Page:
Dec. 10 update
The Supreme Court today denied Breeze Smoke's application for a stay of its MDO.
The full review of Breeze Smoke's MDO will now proceed in the circuit court, but the company will be subject to FDA enforcement if it continues selling the denied products during the court review.
The story will be updated if more detail becomes available.
Dec. 7 update
Breeze Smoke today responded to the FDA brief filed yesterday opposing Breeze Smoke's application to the Supreme Court for a stay of its MDO.
Breeze Smoke also filed a supplemental declaration from employee Steven Haddad in which Haddad claims that Breeze Smoke "developed the ENDS products that are the subject of its September 3, 2020 PMTAs by building on the specifications of the Arctic Smoke product, which had been on the market well before FDA “deemed” e-cigarette products effective August 8, 2016."
Dec. 6 update
FDA today filed its memorandum in opposition to Breeze Smoke’s application for a stay of its MDO with the Supreme Court.
In the brief, the agency notes that Breeze Smoke’s products were introduced after Aug. 8, 2016—the deadline for products to remain on the market (until Sept. 9, 2020) without first being authorized by FDA with a successful PMTA.
Nov. 29 update
Supreme Court Justice Brett Kavanaugh today requested a response from the FDA to Breeze Smoke's application by Monday, Dec. 6 at 2:00 p.m.
Nov. 23, 2021
Following the federal circuit court denial of Breeze Smoke’s motion for a stay of its FDA Marketing Denial Order, the Michigan company has asked the U.S. Supreme Court to step in and issue a stay.
Breeze Smoke is requesting the Supreme Court put the FDA’s MDO on hold until it can undergo full review by the 6th Circuit Court of Appeals. Whether the high court grants a stay or denies the motion, the full review of Breeze Smoke’s MDO by the circuit court will proceed. A stay would prevent the FDA from enforcing its MDO while the review is in progress.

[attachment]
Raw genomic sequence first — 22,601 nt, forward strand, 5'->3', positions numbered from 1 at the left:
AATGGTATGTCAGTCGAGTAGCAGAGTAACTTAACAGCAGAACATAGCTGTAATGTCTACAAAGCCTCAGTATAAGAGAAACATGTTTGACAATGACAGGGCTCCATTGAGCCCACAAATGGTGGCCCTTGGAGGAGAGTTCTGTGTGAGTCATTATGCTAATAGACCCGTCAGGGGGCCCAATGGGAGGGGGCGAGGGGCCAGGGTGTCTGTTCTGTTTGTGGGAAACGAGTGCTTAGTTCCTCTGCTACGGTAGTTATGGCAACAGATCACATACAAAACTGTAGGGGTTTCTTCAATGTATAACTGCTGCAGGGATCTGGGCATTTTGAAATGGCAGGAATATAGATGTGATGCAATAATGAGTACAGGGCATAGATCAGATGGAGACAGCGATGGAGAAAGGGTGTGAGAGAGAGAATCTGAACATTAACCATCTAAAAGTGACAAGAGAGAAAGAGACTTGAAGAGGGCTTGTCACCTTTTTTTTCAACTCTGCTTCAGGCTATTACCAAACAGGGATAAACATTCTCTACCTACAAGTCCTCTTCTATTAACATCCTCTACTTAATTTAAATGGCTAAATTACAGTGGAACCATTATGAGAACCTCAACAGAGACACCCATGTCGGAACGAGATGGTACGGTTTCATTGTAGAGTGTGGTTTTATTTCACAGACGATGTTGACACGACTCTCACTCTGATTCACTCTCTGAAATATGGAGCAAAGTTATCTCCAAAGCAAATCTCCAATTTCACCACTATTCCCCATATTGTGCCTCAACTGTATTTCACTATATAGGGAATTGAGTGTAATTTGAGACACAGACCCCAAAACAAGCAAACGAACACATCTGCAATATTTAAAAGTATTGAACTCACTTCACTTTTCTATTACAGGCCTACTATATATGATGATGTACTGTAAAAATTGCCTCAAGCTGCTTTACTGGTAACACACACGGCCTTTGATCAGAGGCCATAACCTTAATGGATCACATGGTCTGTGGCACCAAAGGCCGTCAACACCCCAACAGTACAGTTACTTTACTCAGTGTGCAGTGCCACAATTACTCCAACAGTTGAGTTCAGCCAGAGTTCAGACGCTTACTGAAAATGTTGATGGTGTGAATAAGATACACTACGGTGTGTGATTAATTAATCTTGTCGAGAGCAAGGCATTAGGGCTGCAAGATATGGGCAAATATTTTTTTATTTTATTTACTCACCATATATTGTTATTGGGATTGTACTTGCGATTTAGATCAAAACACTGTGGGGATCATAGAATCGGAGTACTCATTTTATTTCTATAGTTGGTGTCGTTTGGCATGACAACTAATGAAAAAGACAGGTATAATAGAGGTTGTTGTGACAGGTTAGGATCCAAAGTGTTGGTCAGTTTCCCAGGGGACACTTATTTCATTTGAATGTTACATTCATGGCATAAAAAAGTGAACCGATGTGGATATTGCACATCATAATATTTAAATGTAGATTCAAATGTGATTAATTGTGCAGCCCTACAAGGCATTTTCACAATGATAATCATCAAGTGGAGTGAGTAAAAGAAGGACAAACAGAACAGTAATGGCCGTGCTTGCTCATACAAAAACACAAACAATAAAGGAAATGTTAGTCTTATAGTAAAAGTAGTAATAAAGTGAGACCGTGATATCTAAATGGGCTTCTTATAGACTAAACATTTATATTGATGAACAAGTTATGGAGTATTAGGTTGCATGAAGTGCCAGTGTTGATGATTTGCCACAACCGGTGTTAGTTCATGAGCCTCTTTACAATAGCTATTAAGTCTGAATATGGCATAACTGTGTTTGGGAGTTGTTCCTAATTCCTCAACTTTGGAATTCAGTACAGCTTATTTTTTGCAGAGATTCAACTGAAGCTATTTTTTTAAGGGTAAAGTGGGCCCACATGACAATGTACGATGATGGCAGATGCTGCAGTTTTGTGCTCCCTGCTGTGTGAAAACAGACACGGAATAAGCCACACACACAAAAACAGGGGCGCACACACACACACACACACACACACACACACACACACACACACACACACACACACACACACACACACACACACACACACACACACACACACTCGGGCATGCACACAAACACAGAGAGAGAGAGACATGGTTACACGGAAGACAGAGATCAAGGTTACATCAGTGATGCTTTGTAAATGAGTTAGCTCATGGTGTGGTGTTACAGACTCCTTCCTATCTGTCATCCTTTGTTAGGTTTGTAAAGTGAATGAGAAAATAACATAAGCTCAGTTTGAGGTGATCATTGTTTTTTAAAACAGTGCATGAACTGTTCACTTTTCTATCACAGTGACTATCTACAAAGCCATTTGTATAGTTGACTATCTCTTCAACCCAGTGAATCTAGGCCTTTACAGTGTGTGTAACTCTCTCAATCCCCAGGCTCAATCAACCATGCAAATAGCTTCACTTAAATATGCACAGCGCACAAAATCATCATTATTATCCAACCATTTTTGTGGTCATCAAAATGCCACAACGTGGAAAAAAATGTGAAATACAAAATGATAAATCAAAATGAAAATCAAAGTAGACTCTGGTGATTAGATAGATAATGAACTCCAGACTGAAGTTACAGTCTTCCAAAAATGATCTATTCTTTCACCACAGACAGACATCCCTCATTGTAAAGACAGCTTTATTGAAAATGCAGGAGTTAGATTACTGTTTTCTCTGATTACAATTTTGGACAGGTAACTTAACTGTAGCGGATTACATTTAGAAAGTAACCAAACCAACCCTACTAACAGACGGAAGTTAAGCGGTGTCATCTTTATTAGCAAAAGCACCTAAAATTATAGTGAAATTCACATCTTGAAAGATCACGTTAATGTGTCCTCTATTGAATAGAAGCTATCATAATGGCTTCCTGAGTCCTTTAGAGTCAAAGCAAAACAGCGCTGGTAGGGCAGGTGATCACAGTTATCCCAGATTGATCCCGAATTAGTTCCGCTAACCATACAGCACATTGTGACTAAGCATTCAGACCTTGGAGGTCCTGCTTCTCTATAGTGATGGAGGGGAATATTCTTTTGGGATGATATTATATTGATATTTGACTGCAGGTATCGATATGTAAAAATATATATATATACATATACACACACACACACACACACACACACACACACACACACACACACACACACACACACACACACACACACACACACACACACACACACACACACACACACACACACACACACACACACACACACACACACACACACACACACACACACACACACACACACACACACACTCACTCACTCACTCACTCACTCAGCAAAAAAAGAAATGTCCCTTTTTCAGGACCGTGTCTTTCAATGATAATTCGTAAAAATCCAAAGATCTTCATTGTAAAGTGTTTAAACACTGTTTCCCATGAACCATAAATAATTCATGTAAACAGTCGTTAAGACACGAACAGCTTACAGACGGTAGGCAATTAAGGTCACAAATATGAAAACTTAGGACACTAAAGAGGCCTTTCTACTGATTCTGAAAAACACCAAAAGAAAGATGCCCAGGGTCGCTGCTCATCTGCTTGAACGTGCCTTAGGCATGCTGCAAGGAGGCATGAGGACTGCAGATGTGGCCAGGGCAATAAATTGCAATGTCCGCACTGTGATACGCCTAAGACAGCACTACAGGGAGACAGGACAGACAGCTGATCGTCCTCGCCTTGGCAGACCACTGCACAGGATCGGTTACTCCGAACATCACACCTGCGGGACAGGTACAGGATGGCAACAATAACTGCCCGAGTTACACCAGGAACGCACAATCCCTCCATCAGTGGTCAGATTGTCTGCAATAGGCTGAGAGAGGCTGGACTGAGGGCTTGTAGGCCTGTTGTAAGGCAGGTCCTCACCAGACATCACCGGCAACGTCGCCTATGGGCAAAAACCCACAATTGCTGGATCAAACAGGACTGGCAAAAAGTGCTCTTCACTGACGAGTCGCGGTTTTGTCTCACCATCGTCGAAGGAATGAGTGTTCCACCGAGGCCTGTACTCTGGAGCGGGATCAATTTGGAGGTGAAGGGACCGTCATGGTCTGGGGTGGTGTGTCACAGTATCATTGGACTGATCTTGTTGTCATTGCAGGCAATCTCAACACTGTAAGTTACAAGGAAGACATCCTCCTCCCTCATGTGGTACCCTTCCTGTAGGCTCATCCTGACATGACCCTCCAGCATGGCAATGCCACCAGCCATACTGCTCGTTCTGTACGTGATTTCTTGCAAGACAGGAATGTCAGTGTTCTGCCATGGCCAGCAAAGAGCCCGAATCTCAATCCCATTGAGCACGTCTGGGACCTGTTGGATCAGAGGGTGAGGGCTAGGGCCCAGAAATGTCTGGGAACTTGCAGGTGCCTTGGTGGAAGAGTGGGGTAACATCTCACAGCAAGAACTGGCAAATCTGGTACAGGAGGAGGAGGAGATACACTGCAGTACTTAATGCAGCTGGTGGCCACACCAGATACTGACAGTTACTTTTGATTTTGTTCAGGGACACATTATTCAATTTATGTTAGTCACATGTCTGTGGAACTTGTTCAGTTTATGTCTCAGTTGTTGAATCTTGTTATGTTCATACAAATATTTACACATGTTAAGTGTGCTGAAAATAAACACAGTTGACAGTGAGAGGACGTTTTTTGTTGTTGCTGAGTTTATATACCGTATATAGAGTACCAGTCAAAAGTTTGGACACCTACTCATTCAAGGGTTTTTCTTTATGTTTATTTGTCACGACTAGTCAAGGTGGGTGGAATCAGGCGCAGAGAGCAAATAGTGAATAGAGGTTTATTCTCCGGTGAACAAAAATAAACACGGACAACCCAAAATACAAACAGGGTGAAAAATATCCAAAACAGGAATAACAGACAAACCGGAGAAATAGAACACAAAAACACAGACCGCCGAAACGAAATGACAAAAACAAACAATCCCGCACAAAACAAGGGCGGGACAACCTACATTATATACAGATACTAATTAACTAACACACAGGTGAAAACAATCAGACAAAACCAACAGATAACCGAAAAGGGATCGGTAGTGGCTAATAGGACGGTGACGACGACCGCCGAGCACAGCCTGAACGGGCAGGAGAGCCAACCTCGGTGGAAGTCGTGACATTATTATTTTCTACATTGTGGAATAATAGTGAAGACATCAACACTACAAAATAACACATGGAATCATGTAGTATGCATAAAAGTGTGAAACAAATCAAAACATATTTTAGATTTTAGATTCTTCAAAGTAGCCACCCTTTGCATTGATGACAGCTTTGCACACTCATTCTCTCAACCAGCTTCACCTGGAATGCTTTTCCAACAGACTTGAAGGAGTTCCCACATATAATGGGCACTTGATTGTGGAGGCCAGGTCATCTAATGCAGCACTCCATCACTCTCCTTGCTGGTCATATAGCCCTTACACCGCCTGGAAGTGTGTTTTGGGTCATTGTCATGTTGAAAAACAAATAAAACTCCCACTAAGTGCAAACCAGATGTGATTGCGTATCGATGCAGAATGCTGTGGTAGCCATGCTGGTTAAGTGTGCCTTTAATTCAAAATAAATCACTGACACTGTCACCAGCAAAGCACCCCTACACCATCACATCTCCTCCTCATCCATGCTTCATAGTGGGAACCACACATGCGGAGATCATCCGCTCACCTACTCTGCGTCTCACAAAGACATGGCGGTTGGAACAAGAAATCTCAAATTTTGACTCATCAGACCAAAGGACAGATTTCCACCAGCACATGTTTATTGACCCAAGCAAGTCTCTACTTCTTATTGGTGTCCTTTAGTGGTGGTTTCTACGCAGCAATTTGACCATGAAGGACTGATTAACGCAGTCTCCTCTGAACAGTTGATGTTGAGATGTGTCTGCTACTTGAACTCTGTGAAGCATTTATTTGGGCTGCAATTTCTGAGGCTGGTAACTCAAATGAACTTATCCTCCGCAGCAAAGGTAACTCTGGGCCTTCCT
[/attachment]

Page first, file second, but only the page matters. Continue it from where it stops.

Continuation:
The emergency application for a stay goes to Supreme Court Justice Brett Kavanaugh, who is assigned to handle motions from the 6th and 8th circuit courts of appeal. Such emergency motions are often handled quickly by the court.
A stay could also be a signal that the Supreme Court is interested in the FDA’s tobacco regulation and the PMTA process in particular. After the 5th and 6th Circuit Courts ruled differently on stay motions for vaping companies, Case Western Reserve University law professor Jonathan Adler wrote that the “interesting circuit split…might attract Supreme Court interest.”
Read more about Breeze Smoke's Supreme Court emergency application in Jonathan Adler's new Reason article.
Breeze Smoke submitted Premarket Tobacco Applications (PMTAs) for 10 prefilled disposable devices with five percent-strength e-liquid—nine in flavors other than tobacco. After receiving an MDO for its nine flavored products on Sept. 16, the company filed a petition for review Oct. 4 in the 6th Circuit Court of Appeals, and a motion for a stay Oct. 13.
On Nov. 12, a panel of three 6th Circuit Court of Appeals judges ruled 2-1 against Breeze Smoke on the motion for a stay. Two of the judges agreed Breeze Smoke “has not shown a strong likelihood of success on the merits.” The third judge dissented, citing the 5th Circuit Court’s reasoning in its decision to grant a stay to Triton Distribution.
More than 30 vaping companies have challenged MDOs in court or through administrative reviews by the FDA. Several have received stays or had orders rescinded.